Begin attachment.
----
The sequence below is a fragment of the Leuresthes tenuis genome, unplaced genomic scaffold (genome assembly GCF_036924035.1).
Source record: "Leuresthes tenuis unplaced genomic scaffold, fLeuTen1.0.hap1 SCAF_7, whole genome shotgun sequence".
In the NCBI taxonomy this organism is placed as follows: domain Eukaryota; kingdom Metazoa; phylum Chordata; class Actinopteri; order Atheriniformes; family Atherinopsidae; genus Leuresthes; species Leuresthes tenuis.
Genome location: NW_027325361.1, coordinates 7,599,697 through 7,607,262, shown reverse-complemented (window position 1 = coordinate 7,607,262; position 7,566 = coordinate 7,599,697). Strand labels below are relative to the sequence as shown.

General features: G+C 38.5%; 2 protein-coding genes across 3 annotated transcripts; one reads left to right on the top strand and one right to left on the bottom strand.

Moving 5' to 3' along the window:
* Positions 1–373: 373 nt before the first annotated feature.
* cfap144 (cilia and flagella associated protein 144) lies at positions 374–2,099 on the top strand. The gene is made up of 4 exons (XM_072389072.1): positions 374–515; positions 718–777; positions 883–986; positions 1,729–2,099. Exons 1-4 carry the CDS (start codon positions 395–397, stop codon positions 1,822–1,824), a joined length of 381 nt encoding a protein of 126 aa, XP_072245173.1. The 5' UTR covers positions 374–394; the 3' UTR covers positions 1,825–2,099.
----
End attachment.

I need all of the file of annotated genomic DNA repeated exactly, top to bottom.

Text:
The sequence below is a fragment of the Leuresthes tenuis genome, unplaced genomic scaffold (genome assembly GCF_036924035.1).
Source record: "Leuresthes tenuis unplaced genomic scaffold, fLeuTen1.0.hap1 SCAF_7, whole genome shotgun sequence".
In the NCBI taxonomy this organism is placed as follows: domain Eukaryota; kingdom Metazoa; phylum Chordata; class Actinopteri; order Atheriniformes; family Atherinopsidae; genus Leuresthes; species Leuresthes tenuis.
Genome location: NW_027325361.1, coordinates 7,599,697 through 7,607,262, shown reverse-complemented (window position 1 = coordinate 7,607,262; position 7,566 = coordinate 7,599,697). Strand labels below are relative to the sequence as shown.

General features: G+C 38.5%; 2 protein-coding genes across 3 annotated transcripts; one reads left to right on the top strand and one right to left on the bottom strand.

Moving 5' to 3' along the window:
* Positions 1–373: 373 nt before the first annotated feature.
* cfap144 (cilia and flagella associated protein 144) lies at positions 374–2,099 on the top strand. The gene is made up of 4 exons (XM_072389072.1): positions 374–515; positions 718–777; positions 883–986; positions 1,729–2,099. Exons 1-4 carry the CDS (start codon positions 395–397, stop codon positions 1,822–1,824), a joined length of 381 nt encoding a protein of 126 aa, XP_072245173.1. The 5' UTR covers positions 374–394; the 3' UTR covers positions 1,825–2,099.